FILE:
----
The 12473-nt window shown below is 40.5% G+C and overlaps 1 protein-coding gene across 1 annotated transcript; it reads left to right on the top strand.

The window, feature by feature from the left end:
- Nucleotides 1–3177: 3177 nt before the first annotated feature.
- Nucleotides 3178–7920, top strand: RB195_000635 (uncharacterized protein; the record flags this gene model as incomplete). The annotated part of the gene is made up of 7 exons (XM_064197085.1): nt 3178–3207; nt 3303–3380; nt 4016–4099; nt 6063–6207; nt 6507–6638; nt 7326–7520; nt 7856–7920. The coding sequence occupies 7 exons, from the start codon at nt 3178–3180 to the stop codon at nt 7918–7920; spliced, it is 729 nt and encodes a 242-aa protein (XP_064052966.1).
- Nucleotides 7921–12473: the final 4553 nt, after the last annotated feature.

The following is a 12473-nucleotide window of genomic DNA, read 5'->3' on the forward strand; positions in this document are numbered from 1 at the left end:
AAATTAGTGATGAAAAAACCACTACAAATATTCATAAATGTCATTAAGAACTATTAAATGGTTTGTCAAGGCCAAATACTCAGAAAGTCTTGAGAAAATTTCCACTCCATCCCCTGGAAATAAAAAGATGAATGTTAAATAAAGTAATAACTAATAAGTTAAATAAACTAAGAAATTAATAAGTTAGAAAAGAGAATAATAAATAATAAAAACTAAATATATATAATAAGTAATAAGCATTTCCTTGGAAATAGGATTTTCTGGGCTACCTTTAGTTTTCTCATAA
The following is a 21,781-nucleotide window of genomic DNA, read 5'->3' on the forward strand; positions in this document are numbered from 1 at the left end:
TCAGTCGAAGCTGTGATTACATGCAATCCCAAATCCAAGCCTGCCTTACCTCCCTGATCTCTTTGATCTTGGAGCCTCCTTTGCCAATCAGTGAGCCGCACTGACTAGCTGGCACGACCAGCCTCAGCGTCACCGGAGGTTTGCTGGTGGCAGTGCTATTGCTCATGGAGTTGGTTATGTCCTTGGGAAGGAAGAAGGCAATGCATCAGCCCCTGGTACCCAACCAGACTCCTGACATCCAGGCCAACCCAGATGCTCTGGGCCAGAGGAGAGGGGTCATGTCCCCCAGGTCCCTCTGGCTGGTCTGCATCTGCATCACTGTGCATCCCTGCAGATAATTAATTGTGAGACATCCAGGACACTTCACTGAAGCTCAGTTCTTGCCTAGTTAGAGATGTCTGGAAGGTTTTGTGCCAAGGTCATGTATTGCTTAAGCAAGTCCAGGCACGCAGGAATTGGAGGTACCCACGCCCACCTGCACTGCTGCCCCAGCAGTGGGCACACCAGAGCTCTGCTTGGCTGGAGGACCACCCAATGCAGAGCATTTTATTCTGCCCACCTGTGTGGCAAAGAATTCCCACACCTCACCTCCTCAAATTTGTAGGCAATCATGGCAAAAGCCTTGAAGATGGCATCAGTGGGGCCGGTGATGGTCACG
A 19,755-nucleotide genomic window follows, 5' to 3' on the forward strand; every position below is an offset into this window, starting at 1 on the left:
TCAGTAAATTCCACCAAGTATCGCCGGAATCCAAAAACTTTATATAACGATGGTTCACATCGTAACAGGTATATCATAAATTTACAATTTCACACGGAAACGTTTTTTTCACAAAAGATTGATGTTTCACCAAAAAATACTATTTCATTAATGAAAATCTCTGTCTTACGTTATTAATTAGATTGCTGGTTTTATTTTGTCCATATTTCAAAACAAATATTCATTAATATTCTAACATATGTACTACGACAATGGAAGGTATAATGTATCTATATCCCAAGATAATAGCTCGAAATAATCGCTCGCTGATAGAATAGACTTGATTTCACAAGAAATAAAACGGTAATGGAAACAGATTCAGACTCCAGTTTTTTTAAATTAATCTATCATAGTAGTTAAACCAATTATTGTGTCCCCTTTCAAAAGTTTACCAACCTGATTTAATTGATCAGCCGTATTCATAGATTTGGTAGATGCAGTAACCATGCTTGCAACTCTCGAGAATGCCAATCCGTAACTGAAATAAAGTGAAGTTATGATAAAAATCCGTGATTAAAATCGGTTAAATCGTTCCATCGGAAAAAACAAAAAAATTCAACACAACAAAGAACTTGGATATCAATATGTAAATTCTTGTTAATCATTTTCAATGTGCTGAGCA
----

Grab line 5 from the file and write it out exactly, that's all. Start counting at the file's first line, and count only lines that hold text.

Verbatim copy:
- Nucleotides 7921–12473: the final 4553 nt, after the last annotated feature.